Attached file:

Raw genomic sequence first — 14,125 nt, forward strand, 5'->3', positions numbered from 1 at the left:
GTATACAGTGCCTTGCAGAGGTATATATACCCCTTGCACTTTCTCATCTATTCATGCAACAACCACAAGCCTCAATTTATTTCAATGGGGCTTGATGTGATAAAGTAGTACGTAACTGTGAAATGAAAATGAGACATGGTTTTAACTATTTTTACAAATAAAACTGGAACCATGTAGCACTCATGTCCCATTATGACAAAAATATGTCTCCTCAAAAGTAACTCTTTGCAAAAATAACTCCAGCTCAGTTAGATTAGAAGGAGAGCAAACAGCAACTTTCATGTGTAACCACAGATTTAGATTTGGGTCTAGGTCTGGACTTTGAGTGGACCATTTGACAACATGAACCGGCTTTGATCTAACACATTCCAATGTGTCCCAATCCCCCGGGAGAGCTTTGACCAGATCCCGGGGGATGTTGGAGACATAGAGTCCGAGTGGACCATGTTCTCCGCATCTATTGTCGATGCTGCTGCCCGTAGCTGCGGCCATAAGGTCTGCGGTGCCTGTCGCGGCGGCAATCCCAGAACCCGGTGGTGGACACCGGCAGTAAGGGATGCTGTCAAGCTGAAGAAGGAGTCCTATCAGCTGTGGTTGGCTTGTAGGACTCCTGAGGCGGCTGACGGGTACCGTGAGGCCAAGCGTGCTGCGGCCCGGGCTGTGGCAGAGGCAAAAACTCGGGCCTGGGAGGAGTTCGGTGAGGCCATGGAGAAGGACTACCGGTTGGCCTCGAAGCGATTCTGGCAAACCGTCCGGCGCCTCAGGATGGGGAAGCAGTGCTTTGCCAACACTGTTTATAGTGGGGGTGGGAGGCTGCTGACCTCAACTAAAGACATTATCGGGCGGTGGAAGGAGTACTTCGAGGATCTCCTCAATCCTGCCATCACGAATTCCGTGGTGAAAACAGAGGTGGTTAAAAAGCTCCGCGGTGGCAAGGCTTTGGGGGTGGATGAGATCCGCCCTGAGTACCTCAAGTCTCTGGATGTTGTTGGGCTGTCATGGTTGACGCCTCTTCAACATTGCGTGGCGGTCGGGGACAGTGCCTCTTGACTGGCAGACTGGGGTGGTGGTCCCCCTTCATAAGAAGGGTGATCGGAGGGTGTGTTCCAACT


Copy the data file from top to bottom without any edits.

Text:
Raw genomic sequence first — 14,125 nt, forward strand, 5'->3', positions numbered from 1 at the left:
GTATACAGTGCCTTGCAGAGGTATATATACCCCTTGCACTTTCTCATCTATTCATGCAACAACCACAAGCCTCAATTTATTTCAATGGGGCTTGATGTGATAAAGTAGTACGTAACTGTGAAATGAAAATGAGACATGGTTTTAACTATTTTTACAAATAAAACTGGAACCATGTAGCACTCATGTCCCATTATGACAAAAATATGTCTCCTCAAAAGTAACTCTTTGCAAAAATAACTCCAGCTCAGTTAGATTAGAAGGAGAGCAAACAGCAACTTTCATGTGTAACCACAGATTTAGATTTGGGTCTAGGTCTGGACTTTGAGTGGACCATTTGACAACATGAACCGGCTTTGATCTAACACATTCCAATGTGTCCCAATCCCCCGGGAGAGCTTTGACCAGATCCCGGGGGATGTTGGAGACATAGAGTCCGAGTGGACCATGTTCTCCGCATCTATTGTCGATGCTGCTGCCCGTAGCTGCGGCCATAAGGTCTGCGGTGCCTGTCGCGGCGGCAATCCCAGAACCCGGTGGTGGACACCGGCAGTAAGGGATGCTGTCAAGCTGAAGAAGGAGTCCTATCAGCTGTGGTTGGCTTGTAGGACTCCTGAGGCGGCTGACGGGTACCGTGAGGCCAAGCGTGCTGCGGCCCGGGCTGTGGCAGAGGCAAAAACTCGGGCCTGGGAGGAGTTCGGTGAGGCCATGGAGAAGGACTACCGGTTGGCCTCGAAGCGATTCTGGCAAACCGTCCGGCGCCTCAGGATGGGGAAGCAGTGCTTTGCCAACACTGTTTATAGTGGGGGTGGGAGGCTGCTGACCTCAACTAAAGACATTATCGGGCGGTGGAAGGAGTACTTCGAGGATCTCCTCAATCCTGCCATCACGAATTCCGTGGTGAAAACAGAGGTGGTTAAAAAGCTCCGCGGTGGCAAGGCTTTGGGGGTGGATGAGATCCGCCCTGAGTACCTCAAGTCTCTGGATGTTGTTGGGCTGTCATGGTTGACGCCTCTTCAACATTGCGTGGCGGTCGGGGACAGTGCCTCTTGACTGGCAGACTGGGGTGGTGGTCCCCCTTCATAAGAAGGGTGATCGGAGGGTGTGTTCCAACT